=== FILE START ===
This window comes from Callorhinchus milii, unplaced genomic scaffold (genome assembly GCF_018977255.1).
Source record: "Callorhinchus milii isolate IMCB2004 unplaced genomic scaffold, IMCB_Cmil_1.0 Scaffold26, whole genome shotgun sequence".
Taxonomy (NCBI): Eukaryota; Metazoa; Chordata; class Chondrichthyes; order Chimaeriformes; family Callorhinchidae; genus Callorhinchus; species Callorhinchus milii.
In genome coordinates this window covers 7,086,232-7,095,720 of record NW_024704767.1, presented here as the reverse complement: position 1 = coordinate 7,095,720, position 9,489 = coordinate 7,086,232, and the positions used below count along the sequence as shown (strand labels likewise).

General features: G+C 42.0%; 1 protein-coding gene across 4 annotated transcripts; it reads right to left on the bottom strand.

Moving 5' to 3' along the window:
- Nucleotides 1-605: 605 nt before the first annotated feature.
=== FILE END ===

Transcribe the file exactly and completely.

This window comes from Callorhinchus milii, unplaced genomic scaffold (genome assembly GCF_018977255.1).
Source record: "Callorhinchus milii isolate IMCB2004 unplaced genomic scaffold, IMCB_Cmil_1.0 Scaffold26, whole genome shotgun sequence".
Taxonomy (NCBI): Eukaryota; Metazoa; Chordata; class Chondrichthyes; order Chimaeriformes; family Callorhinchidae; genus Callorhinchus; species Callorhinchus milii.
In genome coordinates this window covers 7,086,232-7,095,720 of record NW_024704767.1, presented here as the reverse complement: position 1 = coordinate 7,095,720, position 9,489 = coordinate 7,086,232, and the positions used below count along the sequence as shown (strand labels likewise).

General features: G+C 42.0%; 1 protein-coding gene across 4 annotated transcripts; it reads right to left on the bottom strand.

Moving 5' to 3' along the window:
- Nucleotides 1-605: 605 nt before the first annotated feature.